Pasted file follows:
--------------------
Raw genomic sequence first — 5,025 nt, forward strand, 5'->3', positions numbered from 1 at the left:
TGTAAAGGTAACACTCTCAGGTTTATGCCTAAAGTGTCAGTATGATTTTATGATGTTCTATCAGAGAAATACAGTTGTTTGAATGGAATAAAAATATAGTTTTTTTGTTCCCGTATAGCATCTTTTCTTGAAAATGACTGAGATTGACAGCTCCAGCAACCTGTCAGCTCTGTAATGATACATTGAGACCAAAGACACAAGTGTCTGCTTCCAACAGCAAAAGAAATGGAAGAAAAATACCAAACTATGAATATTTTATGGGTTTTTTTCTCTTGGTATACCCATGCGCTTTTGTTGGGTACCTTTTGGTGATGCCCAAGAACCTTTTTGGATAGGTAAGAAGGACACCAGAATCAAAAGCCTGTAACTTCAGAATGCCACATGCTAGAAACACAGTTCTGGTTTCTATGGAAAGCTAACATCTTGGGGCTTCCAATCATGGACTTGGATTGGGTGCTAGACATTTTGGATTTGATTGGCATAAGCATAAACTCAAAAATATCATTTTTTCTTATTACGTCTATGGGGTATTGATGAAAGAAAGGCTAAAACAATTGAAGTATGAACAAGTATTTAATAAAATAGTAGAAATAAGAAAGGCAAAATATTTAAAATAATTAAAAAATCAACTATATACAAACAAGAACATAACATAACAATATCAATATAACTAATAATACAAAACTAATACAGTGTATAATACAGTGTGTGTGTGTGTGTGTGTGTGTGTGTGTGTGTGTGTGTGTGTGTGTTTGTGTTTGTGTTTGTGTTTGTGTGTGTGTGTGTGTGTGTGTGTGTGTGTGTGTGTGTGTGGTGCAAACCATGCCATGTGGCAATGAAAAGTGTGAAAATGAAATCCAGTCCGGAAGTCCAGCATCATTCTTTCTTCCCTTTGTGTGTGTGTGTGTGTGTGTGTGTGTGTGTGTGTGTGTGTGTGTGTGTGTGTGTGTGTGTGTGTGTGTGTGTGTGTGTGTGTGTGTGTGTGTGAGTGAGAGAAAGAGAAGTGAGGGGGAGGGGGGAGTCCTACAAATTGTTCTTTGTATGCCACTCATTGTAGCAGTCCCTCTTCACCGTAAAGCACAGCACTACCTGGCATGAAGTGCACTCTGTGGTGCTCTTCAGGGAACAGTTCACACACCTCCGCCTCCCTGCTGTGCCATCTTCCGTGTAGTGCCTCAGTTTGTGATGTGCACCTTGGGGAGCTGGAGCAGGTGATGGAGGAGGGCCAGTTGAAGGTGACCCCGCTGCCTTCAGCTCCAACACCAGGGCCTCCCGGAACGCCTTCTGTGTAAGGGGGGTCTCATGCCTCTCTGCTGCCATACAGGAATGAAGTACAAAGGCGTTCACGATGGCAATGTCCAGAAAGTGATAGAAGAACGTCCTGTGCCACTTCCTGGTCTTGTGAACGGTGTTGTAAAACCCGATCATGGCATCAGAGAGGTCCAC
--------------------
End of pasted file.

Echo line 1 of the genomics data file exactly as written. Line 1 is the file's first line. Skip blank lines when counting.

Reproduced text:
Raw genomic sequence first — 5,025 nt, forward strand, 5'->3', positions numbered from 1 at the left: